Even with all of the weight savings, the 200 still needs a GVM upgrade if you plan to carry a bit of extra gear or want to tow a trailer with a heavy ball weight. This is because, as standard, the GXL has a paltry 610kg payload. By increasing the GVM from 3350kg to 4200kg, Cruisemaster has more than doubled the payload to 1460kg. A lot of that will be taken up by the extras fitted but it will be unlikely that you overload this 200.

To do this, Cruisemaster turned to JMACX for a heavy-duty rear diff housing rated at 2500kg, Kings remote reservoir shocks, an Airbag Man helper kit and upgraded springs. Along with these parts, most control arms, wishbones and bushes have been replaced meaning the car keeps its factory alignment even with its new, slightly raised ride height so it will drive close to stock.

Kings remote reservoir shocks work with the up-rated springs to add a slight lift and more load capacity

The cost of the GVM upgrade is a decent investment at $21,000 plus labour but for a serious touring family, it's a must. You’ll need to add on rated wheels and tyres as well as the cost to have it engineered but again, as part of a build package, it is the first place to start when upgrading a 200 Series Landcruiser.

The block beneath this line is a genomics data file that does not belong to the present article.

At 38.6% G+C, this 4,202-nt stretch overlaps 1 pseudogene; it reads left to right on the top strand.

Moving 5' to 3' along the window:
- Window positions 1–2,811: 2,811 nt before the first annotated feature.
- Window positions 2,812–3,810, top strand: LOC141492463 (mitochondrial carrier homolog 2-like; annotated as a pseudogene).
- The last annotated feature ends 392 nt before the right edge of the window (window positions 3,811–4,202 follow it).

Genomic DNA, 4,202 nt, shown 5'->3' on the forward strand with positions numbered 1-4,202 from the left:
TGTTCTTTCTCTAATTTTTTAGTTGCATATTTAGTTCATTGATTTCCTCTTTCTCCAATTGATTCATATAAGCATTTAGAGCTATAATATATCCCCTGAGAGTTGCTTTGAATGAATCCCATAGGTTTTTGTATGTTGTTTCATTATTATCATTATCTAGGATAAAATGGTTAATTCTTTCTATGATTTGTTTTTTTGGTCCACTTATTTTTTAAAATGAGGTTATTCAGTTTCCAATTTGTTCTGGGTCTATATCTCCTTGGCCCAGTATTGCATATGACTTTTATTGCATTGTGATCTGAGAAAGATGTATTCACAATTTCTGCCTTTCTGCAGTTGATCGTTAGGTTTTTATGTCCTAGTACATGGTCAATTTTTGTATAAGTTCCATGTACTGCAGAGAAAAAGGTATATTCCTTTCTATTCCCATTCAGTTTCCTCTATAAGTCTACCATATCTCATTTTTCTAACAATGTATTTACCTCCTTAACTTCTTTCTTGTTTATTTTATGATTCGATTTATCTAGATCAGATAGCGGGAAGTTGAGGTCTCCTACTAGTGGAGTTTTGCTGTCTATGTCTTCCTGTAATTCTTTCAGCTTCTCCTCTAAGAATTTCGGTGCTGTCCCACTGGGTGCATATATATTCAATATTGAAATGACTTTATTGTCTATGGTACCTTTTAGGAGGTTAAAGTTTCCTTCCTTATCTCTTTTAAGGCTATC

All of these parts make the on-paper capability better for the 200 Series but trust is only built through testing and proof the gear will handle what an owner wants from it. 

Cruisermaster’s RAT (Remote Area Testing) began as a way to test their couplings and suspension but as the durability of these parts increased, the vehicles the testing team used became the weakest point so now the Towing Performance Centre is part of the program testing products to their limits in harsh environments. This 200 leads the charge, already having covered over 20,000km towing and touring it has proved its worth.